Design of the cabinet
The plan was to build a large cabinet with an LCD display (I used a Benq 22" LCD wide-screen) and also to include more buttons and a trackball for breakout, pool, football and golfing games. Also the cabinet was be wide, since my existing restored arcade machine is a bit cramped for the one-on-one games.
Firstly I made detailed plans of the cabinet, which I then conceptualized using google's Sketchup (a 3D drawing package) and then I planned in more detail using Visio. Here is my original 3D rendering of the cabinet:
It was lot taller than my existing cabinet and the screen is mounted flush with the cabinet (rather than laying back like a lot of arcade machines). The control system was a bit more tricky, for this I ordered a large amount of hardware from a UK arcade parts specialist, including joysticks, buttons, a 3" trackball and many other parts (such as the interface to the computer).
Here the original sketchup rendering of the control surface design:
Building the cabinet
This section is just pictures and captions at the moment, I will add some more descriptive text in later. (I did this project during November of 2007)
Emil gets ready to grind some major wood
Cutting the first side panel
Curious George checks the plans
Routing the edges of the boards
Nearly ready to be put together... only one last adjustment needed!
Where did I leave my joystick?
Emil shows off his handywork.
The control panel is now all cut out, and the enclosure underneath is constructed
The top panel and the 2 panels above and below the back door are now in place, it's starting to look like an arcade cabinet!
An arcade cabinet needs some computing power, so here is the pile of junk I brought to put in it.
Here is the internals of the assembled PC. 250Gb SATA drive and a dual-core AMD 64 processor. Fairly cheap generic parts, since you don't need amazing equipment for the task. Bigger processor and PSUs just equal more heat in the cabinet.
The base of the cabinet is fitted and we are now on wheels
We mounted the monitor using a VESA bracket secured inside the cabinet so that it can be easily removed or added
Here you can see the shelf added below the monitor bezel which is primarily to support the glass which will cover the monitor
Finally we add the back door and a handle to help remove it. The door is held in place by two strong magnetic catches allowing the whole door to be easily removed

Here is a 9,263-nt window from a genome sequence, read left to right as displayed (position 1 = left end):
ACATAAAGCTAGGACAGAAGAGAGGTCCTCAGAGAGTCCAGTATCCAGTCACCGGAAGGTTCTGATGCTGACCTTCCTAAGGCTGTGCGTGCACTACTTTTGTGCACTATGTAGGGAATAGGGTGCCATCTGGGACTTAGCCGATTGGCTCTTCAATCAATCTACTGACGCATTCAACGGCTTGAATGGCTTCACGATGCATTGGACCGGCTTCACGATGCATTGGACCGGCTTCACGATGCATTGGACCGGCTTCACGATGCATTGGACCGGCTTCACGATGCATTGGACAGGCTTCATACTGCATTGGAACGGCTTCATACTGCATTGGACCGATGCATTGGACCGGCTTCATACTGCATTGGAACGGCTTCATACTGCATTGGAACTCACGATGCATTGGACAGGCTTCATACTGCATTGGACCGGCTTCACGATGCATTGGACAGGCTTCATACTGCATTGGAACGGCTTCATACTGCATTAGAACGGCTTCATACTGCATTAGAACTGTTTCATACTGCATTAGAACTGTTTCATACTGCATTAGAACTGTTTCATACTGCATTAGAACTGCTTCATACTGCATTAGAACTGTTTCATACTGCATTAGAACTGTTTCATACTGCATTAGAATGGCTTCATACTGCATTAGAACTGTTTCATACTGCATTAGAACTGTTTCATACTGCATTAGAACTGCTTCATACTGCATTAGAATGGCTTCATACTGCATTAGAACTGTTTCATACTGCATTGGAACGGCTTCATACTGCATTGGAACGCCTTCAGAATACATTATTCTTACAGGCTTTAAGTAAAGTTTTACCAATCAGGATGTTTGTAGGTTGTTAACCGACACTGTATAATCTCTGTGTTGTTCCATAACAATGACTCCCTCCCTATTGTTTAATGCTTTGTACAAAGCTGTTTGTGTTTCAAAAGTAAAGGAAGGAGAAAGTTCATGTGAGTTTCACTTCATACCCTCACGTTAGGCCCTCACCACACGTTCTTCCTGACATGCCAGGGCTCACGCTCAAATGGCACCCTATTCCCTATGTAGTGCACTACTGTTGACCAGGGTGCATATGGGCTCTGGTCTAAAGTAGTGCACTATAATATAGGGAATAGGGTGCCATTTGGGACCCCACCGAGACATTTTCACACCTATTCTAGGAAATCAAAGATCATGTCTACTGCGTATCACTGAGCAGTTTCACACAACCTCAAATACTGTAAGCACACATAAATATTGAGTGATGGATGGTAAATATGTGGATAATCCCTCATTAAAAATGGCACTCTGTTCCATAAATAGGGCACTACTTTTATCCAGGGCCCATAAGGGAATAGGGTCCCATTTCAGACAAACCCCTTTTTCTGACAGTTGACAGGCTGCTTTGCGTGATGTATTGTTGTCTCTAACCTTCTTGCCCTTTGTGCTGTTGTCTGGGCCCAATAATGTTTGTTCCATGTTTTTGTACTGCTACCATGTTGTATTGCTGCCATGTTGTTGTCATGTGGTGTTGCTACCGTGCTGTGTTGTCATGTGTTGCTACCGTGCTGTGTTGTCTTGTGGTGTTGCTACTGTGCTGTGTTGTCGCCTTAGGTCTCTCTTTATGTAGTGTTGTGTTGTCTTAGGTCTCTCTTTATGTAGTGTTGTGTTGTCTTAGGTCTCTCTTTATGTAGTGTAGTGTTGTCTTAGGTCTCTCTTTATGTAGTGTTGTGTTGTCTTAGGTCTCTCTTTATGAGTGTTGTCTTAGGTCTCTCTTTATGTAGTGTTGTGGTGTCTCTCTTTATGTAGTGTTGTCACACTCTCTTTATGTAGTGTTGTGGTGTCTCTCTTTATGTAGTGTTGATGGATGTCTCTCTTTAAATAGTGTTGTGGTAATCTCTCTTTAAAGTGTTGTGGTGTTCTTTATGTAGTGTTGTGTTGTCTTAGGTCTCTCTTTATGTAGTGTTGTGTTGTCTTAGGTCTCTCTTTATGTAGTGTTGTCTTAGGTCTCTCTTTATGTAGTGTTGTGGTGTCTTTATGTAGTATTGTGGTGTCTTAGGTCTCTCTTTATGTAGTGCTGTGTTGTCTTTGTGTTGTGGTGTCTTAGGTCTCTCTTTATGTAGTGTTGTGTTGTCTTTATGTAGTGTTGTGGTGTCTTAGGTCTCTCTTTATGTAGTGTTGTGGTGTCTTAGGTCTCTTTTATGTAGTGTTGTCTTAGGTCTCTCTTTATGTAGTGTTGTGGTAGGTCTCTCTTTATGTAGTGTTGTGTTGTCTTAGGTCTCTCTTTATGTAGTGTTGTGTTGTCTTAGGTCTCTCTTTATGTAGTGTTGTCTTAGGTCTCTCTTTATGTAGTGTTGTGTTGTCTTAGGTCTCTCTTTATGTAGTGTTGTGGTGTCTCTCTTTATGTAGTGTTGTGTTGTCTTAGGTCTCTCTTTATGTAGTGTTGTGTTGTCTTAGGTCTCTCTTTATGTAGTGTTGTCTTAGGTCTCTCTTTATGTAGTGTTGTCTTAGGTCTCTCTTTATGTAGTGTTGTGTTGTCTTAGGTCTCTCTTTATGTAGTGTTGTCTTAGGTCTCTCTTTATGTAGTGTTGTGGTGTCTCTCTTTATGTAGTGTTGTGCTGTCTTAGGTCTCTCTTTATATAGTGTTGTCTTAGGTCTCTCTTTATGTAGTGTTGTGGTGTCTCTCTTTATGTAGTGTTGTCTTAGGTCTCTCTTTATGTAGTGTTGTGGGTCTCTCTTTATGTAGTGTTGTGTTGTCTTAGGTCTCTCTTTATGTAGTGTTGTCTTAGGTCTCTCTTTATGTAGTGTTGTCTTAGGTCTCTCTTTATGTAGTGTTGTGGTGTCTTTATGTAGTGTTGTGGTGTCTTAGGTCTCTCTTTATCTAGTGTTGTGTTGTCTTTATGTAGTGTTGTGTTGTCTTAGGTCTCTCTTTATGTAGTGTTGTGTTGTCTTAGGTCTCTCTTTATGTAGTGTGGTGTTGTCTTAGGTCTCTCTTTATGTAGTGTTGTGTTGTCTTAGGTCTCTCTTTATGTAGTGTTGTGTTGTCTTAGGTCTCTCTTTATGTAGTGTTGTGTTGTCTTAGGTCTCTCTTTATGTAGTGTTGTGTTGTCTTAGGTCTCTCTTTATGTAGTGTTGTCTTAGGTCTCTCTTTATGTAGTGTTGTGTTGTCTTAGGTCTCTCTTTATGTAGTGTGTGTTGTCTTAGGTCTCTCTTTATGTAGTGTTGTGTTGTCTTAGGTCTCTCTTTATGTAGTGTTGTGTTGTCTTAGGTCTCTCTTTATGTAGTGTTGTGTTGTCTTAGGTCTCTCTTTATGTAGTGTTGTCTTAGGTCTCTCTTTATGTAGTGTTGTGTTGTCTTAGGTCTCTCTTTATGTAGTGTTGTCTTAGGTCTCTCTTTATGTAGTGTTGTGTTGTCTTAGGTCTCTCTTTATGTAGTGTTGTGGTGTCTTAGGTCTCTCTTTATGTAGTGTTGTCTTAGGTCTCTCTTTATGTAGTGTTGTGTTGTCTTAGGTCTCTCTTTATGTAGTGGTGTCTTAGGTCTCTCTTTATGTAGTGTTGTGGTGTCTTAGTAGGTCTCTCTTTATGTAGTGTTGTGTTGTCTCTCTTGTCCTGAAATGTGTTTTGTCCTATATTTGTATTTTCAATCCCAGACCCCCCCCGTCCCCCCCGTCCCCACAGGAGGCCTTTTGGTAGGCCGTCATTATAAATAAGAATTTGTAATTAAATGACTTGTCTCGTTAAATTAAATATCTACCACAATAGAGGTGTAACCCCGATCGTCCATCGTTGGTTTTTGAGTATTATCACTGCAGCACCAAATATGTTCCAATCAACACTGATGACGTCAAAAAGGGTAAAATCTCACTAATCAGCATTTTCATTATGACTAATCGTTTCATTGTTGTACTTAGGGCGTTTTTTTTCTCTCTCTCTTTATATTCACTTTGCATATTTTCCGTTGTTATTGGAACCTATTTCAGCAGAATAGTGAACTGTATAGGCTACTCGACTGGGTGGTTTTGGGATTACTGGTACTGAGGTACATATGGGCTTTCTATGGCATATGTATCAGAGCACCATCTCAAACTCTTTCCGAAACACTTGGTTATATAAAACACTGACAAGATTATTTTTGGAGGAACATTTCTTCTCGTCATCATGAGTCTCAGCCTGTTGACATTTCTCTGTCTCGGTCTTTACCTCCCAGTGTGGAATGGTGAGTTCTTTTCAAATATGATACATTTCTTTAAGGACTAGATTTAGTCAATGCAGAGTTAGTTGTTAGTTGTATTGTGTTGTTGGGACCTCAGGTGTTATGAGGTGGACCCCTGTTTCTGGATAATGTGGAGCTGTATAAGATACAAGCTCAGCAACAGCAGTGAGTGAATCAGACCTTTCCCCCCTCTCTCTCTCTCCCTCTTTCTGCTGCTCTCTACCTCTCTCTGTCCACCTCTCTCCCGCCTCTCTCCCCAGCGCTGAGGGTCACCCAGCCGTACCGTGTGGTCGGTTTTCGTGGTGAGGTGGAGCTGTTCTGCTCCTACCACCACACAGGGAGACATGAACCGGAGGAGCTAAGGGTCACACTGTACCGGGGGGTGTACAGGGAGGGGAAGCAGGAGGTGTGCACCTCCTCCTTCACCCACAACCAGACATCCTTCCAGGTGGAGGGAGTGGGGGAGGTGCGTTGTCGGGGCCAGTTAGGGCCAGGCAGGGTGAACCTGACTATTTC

Nearly there! Basically this is the finished product from the wood working, the rest is painting, electronics and cleaning it all up...
The paint is brushed and rolled on, then finished with another brush which aligns all the strokes... nice
Speakers and screen are installed
All controls are installed
A lot of buttons requires a lot of connections... After some soldering (some of the wires were too short for the control panel) and the connection of the power and reset buttons (plus LEDs) everything is ready to go!
Another custom PC case modification later, and the PC is installed as well as the wireless LAN antenna
Metal slug 5 - fun game, but was way too loud, so I have now mounted a volume control underneath the control panel
Here you can see that the glass bezel is installed as well as the marquee print and cover. I've also relocated the speakers under the control panel
Well, the cabinet has finally made its way into the house and Sacha tests it thoroughly by playing 'Sailor Moon'
Donate to waitingforfriday.com:
If you like this site and want to help support future projects, or you just want to show appreciation for a project you built, used or enjoyed, please consider leaving a PayPal donation. It's quick, secure and helps us to run the site and fund future projects!
|PayPal, fast, easy and secure|
Join the EFF:
The owner of this site is a member of the EFF and you should be a member too! The EFF protects the rights of open-source, open-hardware authors all over the world.
Most popular pages:
- Building a PIC18F USB device (252,918 views)
- Home (238,395 views)
- 4-Bit Computer (104,195 views)
- Projects (103,463 views)
- Open Source Framework for USB Generic HID devices based on the PIC18F and Windows (103,331 views)
- Open Source Visual C++ Class for USB Generic HID Communication (62,759 views)
- Real-Time Audio Spectrum Analyser (60,998 views)
- Controlling LED brightness using PWM (51,231 views)
- USB RGB LED VU Meter (49,637 views)
- PIC USB Development Board (48,666 views)
- 16x8 LED Matrix Display (43,962 views)
- C64 VICE Front-End (36,611 views)
- USB Performance Monitor (33,205 views)
- PC Case USB LCD (30,048 views)
- Rotary Encoder Demonstration (28,174 views)
- Commodore SID 6581 Datasheet (26,967 views)
- Reverse engineering an MB Electronic Simon game (24,029 views)
- Retro Computing (22,929 views)
- LED Colour Organ (22,797 views)
- Vetinari's Clock (18,592 views)